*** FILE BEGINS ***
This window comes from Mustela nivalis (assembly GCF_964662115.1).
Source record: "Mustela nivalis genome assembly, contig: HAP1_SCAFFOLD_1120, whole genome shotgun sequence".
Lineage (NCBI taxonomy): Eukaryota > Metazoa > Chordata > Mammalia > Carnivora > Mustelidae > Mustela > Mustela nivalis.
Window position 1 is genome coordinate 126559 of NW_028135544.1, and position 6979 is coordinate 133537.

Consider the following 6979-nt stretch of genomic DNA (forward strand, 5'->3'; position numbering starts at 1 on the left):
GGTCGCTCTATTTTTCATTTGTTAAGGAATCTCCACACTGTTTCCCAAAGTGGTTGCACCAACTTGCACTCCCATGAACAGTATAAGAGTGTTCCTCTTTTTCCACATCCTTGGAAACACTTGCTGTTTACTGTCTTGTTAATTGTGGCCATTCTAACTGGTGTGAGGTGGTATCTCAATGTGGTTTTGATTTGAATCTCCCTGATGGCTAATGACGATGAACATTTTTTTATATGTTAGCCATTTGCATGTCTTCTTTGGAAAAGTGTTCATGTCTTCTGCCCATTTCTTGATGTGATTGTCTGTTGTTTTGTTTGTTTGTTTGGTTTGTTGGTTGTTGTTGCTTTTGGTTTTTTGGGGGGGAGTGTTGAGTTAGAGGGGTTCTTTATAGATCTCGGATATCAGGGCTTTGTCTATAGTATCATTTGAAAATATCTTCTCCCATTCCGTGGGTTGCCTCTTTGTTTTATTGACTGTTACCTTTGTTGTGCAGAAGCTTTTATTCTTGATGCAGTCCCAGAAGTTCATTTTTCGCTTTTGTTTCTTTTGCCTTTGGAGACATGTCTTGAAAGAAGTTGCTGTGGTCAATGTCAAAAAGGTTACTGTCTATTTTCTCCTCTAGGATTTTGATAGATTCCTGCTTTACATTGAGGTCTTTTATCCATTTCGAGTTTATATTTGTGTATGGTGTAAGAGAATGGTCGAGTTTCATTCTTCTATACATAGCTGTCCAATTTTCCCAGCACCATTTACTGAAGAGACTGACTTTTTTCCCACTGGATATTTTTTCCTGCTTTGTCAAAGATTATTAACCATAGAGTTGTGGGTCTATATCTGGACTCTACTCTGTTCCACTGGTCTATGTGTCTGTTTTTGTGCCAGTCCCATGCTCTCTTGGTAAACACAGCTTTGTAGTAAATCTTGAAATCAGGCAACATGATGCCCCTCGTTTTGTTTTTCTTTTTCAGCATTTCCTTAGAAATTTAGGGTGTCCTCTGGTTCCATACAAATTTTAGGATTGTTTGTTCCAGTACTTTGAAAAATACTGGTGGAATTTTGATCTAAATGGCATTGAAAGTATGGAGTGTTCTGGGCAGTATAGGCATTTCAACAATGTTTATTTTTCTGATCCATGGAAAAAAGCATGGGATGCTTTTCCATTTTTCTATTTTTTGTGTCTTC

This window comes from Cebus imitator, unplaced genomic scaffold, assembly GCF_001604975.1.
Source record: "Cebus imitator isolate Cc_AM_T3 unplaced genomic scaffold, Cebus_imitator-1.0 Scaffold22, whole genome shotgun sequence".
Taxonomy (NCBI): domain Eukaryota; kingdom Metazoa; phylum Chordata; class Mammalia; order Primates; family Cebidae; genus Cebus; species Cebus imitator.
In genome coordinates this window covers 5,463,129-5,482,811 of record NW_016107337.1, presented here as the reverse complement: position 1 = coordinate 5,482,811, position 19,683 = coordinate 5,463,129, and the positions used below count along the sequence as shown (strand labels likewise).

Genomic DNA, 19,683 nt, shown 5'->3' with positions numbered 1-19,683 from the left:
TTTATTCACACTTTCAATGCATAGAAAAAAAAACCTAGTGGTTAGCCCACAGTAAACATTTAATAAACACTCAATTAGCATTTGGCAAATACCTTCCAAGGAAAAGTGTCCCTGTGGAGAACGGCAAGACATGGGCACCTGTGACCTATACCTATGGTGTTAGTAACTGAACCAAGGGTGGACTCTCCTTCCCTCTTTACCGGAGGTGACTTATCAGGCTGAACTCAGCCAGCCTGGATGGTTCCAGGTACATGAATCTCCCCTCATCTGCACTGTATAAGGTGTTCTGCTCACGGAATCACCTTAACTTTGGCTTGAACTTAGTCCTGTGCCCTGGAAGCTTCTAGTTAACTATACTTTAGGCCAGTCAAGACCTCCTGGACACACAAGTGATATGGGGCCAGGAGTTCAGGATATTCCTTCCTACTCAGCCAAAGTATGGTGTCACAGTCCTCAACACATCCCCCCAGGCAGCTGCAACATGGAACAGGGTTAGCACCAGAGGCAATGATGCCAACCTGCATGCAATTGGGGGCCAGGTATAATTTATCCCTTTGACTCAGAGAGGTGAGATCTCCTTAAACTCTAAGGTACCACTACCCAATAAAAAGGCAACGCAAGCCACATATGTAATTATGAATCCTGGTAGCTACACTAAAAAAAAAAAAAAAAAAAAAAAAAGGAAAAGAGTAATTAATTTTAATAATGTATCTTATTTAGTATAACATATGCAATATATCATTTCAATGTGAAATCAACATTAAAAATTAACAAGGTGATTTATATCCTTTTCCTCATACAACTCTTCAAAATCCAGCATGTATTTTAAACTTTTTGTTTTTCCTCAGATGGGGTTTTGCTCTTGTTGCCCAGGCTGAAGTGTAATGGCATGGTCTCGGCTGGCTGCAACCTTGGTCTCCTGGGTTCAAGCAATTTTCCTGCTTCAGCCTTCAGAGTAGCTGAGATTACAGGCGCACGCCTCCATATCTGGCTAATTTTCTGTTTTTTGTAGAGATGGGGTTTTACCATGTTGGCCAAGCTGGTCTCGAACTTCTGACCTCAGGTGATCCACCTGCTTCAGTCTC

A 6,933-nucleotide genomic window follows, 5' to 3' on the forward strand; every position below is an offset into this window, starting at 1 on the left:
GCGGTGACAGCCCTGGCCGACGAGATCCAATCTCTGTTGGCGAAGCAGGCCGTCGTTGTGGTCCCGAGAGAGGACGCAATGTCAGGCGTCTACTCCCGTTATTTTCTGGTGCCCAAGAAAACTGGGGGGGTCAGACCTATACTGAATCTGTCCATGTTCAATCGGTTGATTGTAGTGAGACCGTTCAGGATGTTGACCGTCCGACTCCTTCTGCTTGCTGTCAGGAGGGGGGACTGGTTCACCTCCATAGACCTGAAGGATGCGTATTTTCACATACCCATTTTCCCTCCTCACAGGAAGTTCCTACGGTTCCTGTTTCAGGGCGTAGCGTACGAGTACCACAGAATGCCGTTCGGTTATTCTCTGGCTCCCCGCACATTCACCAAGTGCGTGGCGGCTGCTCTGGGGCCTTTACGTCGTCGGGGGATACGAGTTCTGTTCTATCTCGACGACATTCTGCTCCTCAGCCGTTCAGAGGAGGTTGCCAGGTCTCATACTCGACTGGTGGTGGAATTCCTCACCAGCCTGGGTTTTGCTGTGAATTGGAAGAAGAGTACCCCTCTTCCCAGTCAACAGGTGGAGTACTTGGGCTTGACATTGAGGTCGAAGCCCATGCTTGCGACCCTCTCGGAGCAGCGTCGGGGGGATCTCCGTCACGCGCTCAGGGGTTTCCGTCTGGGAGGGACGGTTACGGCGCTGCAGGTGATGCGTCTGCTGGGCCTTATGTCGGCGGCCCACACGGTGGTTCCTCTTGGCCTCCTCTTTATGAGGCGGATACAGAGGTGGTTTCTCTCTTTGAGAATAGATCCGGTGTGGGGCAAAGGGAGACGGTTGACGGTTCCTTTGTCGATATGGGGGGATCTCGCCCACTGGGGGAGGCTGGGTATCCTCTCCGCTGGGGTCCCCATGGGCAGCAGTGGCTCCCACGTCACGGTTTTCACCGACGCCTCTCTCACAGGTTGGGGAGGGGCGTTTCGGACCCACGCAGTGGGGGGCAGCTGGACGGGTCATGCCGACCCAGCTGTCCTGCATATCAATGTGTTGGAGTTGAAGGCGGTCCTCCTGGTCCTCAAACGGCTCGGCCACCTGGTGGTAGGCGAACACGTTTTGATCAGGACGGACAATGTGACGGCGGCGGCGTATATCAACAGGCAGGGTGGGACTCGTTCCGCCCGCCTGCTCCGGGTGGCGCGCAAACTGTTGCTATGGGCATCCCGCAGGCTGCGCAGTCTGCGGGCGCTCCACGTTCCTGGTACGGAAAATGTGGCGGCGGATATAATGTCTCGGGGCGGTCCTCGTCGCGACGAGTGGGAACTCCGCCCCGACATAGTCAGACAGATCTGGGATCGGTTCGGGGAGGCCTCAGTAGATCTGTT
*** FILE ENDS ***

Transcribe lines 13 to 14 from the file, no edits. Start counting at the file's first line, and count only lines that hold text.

A 6,933-nucleotide genomic window follows, 5' to 3' on the forward strand; every position below is an offset into this window, starting at 1 on the left:
GCGGTGACAGCCCTGGCCGACGAGATCCAATCTCTGTTGGCGAAGCAGGCCGTCGTTGTGGTCCCGAGAGAGGACGCAATGTCAGGCGTCTACTCCCGTTATTTTCTGGTGCCCAAGAAAACTGGGGGGGTCAGACCTATACTGAATCTGTCCATGTTCAATCGGTTGATTGTAGTGAGACCGTTCAGGATGTTGACCGTCCGACTCCTTCTGCTTGCTGTCAGGAGGGGGGACTGGTTCACCTCCATAGACCTGAAGGATGCGTATTTTCACATACCCATTTTCCCTCCTCACAGGAAGTTCCTACGGTTCCTGTTTCAGGGCGTAGCGTACGAGTACCACAGAATGCCGTTCGGTTATTCTCTGGCTCCCCGCACATTCACCAAGTGCGTGGCGGCTGCTCTGGGGCCTTTACGTCGTCGGGGGATACGAGTTCTGTTCTATCTCGACGACATTCTGCTCCTCAGCCGTTCAGAGGAGGTTGCCAGGTCTCATACTCGACTGGTGGTGGAATTCCTCACCAGCCTGGGTTTTGCTGTGAATTGGAAGAAGAGTACCCCTCTTCCCAGTCAACAGGTGGAGTACTTGGGCTTGACATTGAGGTCGAAGCCCATGCTTGCGACCCTCTCGGAGCAGCGTCGGGGGGATCTCCGTCACGCGCTCAGGGGTTTCCGTCTGGGAGGGACGGTTACGGCGCTGCAGGTGATGCGTCTGCTGGGCCTTATGTCGGCGGCCCACACGGTGGTTCCTCTTGGCCTCCTCTTTATGAGGCGGATACAGAGGTGGTTTCTCTCTTTGAGAATAGATCCGGTGTGGGGCAAAGGGAGACGGTTGACGGTTCCTTTGTCGATATGGGGGGATCTCGCCCACTGGGGGAGGCTGGGTATCCTCTCCGCTGGGGTCCCCATGGGCAGCAGTGGCTCCCACGTCACGGTTTTCACCGACGCCTCTCTCACAGGTTGGGGAGGGGCGTTTCGGACCCACGCAGTGGGGGGCAGCTGGACGGGTCATGCCGACCCAGCTGTCCTGCATATCAATGTGTTGGAGTTGAAGGCGGTCCTCCTGGTCCTCAAACGGCTCGGCCACCTGGTGGTAGGCGAACACGTTTTGATCAGGACGGACAATGTGACGGCGGCGGCGTATATCAACAGGCAGGGTGGGACTCGTTCCGCCCGCCTGCTCCGGGTGGCGCGCAAACTGTTGCTATGGGCATCCCGCAGGCTGCGCAGTCTGCGGGCGCTCCACGTTCCTGGTACGGAAAATGTGGCGGCGGATATAATGTCTCGGGGCGGTCCTCGTCGCGACGAGTGGGAACTCCGCCCCGACATAGTCAGACAGATCTGGGATCGGTTCGGGGAGGCCTCAGTAGATCTGTT